It can be daunting trying to stay up to date with all the tech news. School Stream is here to help. We have trawled the web to bring you this useful guide of everything you need to know to stay ahead of the curve when it comes to all the trends set to define the world of STEM this year.
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1. Belonging and Inclusion
We all know that belonging and inclusion are critical across all areas of work, life and school. STEM is no different. If we want the students of today to thrive in our contemporary world, being able to understand data and apply it to solve complex problems is an imperative skill set.
So how does belonging fit into all this? There is loads of existing research to demonstrate “a direct belonging–interest pathway among students underrepresented in science, technology, engineering, and mathematics (STEM) fields.”
What does “belonging and STEM” look like in action?
The US-based not-for-profit 100Kin10 has a big goal: To “train and retain 100,000 excellent STEM teachers”. A core part of that mission is to keep students engaged in STEM while they’re at school, with the hope of creating a student-to-teacher pipeline that leads to a steady drip of STEM teachers from all walks of life. During the course of their most recent research, 100Kin10 found that prioritising a focus on equity, representation and belonging in STEM education acts as ‘a powerful antidote’ to students and teachers disengaging from STEM. In other words ‘you can’t be what you can’t see’, so the more STEM teachers from all backgrounds, the better.
It will come as no surprise to any of us, that when participants did feel a shift towards belonging in STEM, in 68% of cases it was facilitated by a teacher. In fact, many of the young people surveyed were so influenced by their STEM teachers that they became STEM teachers themselves!
“At school, I had a fantastic Technology teacher who helped nurture my interest in computing and the internet. Coupling this with the environment I had at home with a parent working in IT helps drive me in my day-to-day at School Stream and helping others to feel more included and supported in an ever-changing and fast-paced tech world.”
2. Cybersecurity education for everybody
With so many facets of our lives now mediated through technology, understanding cybersecurity principles and becoming tech-literate is important for everyone from our grandparents to our children. Increasingly, experts are saying it is never too early to get started. There are pros and cons to adding cybersecurity to an already-crowded curriculum, so we all have a role to play in upskilling ourselves and our families. As ever, it takes a village. To get started, check out one of the many children/teen-centric guides to cybersecurity online. A trusted source such as the Australian Cyber Security Centre will have the most up-to-date information.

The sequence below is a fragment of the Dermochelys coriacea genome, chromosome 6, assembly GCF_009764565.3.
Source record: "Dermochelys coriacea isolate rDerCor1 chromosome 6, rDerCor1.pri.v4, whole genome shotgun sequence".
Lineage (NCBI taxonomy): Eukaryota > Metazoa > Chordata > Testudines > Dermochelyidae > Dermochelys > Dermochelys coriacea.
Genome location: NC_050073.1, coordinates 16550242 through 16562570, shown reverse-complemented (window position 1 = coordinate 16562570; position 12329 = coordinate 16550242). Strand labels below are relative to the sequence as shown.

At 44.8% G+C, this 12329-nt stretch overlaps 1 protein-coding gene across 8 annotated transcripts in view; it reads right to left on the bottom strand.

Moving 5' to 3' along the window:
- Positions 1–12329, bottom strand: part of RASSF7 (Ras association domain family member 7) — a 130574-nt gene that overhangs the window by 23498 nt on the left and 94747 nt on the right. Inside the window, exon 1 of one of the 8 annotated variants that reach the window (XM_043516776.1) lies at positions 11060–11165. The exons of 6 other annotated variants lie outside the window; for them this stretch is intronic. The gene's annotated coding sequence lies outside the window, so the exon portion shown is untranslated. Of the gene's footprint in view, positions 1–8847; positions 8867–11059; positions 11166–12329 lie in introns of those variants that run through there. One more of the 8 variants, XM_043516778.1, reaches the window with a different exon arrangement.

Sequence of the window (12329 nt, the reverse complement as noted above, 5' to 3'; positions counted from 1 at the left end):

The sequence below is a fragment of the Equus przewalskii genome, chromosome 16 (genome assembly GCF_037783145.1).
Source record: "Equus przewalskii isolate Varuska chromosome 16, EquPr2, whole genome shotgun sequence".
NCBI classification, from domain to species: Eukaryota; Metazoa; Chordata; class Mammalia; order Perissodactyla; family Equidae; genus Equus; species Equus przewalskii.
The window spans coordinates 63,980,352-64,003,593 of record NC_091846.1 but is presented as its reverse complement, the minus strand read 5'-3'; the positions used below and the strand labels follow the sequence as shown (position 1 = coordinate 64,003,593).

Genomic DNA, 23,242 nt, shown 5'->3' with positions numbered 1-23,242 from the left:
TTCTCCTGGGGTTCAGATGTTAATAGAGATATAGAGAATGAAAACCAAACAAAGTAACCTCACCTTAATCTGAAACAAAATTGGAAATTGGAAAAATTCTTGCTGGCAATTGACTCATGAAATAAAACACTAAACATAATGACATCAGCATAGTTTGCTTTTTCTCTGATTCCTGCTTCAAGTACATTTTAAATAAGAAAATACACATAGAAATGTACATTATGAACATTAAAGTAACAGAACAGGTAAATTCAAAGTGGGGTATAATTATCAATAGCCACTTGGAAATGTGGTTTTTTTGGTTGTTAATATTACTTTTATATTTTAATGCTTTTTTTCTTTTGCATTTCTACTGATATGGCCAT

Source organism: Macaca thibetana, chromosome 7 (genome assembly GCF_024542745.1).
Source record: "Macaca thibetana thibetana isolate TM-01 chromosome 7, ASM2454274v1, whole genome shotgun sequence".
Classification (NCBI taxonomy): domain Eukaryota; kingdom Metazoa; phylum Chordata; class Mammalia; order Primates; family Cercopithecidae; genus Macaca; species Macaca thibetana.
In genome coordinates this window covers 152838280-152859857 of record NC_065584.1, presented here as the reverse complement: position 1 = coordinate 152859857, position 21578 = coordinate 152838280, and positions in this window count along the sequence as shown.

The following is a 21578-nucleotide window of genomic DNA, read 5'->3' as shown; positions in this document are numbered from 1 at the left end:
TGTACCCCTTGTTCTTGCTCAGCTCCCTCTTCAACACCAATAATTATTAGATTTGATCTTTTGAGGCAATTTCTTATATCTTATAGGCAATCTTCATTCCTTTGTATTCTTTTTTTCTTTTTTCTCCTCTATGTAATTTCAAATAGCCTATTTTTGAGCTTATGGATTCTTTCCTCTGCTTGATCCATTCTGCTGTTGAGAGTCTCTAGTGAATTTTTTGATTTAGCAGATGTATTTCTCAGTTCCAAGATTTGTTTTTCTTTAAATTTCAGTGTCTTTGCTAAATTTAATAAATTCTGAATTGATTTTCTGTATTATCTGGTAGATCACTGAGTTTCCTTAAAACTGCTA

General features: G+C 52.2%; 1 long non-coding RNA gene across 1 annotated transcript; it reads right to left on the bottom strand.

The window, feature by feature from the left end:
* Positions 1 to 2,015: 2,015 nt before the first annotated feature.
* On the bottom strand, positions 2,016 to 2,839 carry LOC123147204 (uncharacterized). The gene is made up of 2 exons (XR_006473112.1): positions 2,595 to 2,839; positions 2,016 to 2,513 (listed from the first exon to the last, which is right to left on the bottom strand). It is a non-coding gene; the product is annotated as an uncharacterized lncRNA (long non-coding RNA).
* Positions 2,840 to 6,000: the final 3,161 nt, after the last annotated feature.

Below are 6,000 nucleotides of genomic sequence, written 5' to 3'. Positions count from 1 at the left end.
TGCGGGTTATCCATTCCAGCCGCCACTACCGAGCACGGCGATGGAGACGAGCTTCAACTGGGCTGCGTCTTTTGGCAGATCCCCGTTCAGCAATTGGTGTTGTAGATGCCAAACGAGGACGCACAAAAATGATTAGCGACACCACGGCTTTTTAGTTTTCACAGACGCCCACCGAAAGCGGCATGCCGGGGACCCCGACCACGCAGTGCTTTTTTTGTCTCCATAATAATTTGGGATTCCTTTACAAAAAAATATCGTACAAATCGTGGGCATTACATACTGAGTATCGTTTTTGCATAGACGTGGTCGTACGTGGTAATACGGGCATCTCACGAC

3. The Natural Environment as inspiration for STEM
It’s no secret that outdoor play is loaded with benefits for childhood development. However, a recent Deakin University published in the Journal of Adventure Education and Outdoor Learning has been able to quantify just how impactful outdoor learning can be in forming our STEM identities – especially for young girls. And if you’re wondering what a STEM identity is, Study author Professor Coral Campbell describes it like this:
‘To develop a STEM identity means the child can relate to STEM in what they’re doing, and they have a belief in themselves that they are able to do whatever the STEM learning or activity is.’
While this study focused on how the unstructured bush kinder environment intrinsically nurtures and inspires a connection with STEM, there is plenty of evidence to suggest that heading out into the great outdoors for learning experiences is about to become “a thing”. Plenty of online literature suggests we will see more students and educators making the most of their local natural environment as a jump-off point for STEM-related study that feels exciting and relevant for students. In a world where one-third of respondents in this US survey would rather clean their toilet than ‘do math’, anything that gets children and teens excited about STEM is worth a shot.
“In math, first graders learn to count in groups of 10s. For one activity, I sent my students running into the woods to collect 100 sticks in about 10 minutes. Partners worked together to accurately count and record the 10 bundles (with 10 sticks in each) that they created.”
4. AI and the rise of ChatGPT
Would this even be a list of 2023 STEM trends without mentioning ChatGPT? This viral AI writing chatbot was all over the media earlier this year. There was panic in academic circles that plagiarism would be rampant, and even Nick Cave chimed in to denounce the bot as “a grotesque mockery of what it is to be human” and “replication as travesty”. Ouch. But ChatGPT and other AI tools like it are not going anywhere, so we can expect to see teachers and researchers finding ways to utilise this kind of technology in the classroom, experimenting with it to see if it can support learning, if it has any potential for accessibility for students with disability and, of course, what an ethical use of AI bots looks like in a classroom context. Irrespective of how the ChatGPT issue unfolds, one thing is for certain. Writing bots like ChatGPT are no replacement for creativity, originality, experience, and cannot ever truly replicate the growth that comes from doing the real work with an educator.
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